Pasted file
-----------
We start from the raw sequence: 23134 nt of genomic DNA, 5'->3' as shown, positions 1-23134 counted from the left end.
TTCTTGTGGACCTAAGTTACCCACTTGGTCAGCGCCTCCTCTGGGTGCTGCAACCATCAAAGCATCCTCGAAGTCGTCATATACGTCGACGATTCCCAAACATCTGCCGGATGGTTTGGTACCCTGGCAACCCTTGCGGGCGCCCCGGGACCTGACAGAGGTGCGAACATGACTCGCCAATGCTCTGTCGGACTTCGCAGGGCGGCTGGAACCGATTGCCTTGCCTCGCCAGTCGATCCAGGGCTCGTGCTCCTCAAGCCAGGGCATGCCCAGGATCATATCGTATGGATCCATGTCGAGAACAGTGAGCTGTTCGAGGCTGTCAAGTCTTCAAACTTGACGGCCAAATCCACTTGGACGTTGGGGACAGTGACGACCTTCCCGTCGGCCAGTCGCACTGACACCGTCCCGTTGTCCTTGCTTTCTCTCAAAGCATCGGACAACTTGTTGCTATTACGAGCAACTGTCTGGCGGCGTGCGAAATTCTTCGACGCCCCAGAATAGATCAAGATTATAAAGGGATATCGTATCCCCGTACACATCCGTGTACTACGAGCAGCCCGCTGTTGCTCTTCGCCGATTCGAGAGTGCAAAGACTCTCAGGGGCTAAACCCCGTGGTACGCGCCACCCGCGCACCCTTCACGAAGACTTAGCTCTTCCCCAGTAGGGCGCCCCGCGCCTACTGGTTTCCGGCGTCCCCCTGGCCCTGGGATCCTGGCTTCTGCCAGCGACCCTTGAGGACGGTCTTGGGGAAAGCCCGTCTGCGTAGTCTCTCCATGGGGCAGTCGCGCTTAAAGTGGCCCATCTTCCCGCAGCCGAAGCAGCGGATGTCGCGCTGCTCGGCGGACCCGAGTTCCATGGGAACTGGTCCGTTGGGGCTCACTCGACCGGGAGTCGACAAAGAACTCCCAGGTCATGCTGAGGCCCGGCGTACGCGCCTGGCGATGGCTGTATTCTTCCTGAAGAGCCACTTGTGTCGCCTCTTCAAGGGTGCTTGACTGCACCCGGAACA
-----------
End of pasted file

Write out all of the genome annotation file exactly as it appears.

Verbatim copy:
We start from the raw sequence: 23134 nt of genomic DNA, 5'->3' as shown, positions 1-23134 counted from the left end.
TTCTTGTGGACCTAAGTTACCCACTTGGTCAGCGCCTCCTCTGGGTGCTGCAACCATCAAAGCATCCTCGAAGTCGTCATATACGTCGACGATTCCCAAACATCTGCCGGATGGTTTGGTACCCTGGCAACCCTTGCGGGCGCCCCGGGACCTGACAGAGGTGCGAACATGACTCGCCAATGCTCTGTCGGACTTCGCAGGGCGGCTGGAACCGATTGCCTTGCCTCGCCAGTCGATCCAGGGCTCGTGCTCCTCAAGCCAGGGCATGCCCAGGATCATATCGTATGGATCCATGTCGAGAACAGTGAGCTGTTCGAGGCTGTCAAGTCTTCAAACTTGACGGCCAAATCCACTTGGACGTTGGGGACAGTGACGACCTTCCCGTCGGCCAGTCGCACTGACACCGTCCCGTTGTCCTTGCTTTCTCTCAAAGCATCGGACAACTTGTTGCTATTACGAGCAACTGTCTGGCGGCGTGCGAAATTCTTCGACGCCCCAGAATAGATCAAGATTATAAAGGGATATCGTATCCCCGTACACATCCGTGTACTACGAGCAGCCCGCTGTTGCTCTTCGCCGATTCGAGAGTGCAAAGACTCTCAGGGGCTAAACCCCGTGGTACGCGCCACCCGCGCACCCTTCACGAAGACTTAGCTCTTCCCCAGTAGGGCGCCCCGCGCCTACTGGTTTCCGGCGTCCCCCTGGCCCTGGGATCCTGGCTTCTGCCAGCGACCCTTGAGGACGGTCTTGGGGAAAGCCCGTCTGCGTAGTCTCTCCATGGGGCAGTCGCGCTTAAAGTGGCCCATCTTCCCGCAGCCGAAGCAGCGGATGTCGCGCTGCTCGGCGGACCCGAGTTCCATGGGAACTGGTCCGTTGGGGCTCACTCGACCGGGAGTCGACAAAGAACTCCCAGGTCATGCTGAGGCCCGGCGTACGCGCCTGGCGATGGCTGTATTCTTCCTGAAGAGCCACTTGTGTCGCCTCTTCAAGGGTGCTTGACTGCACCCGGAACA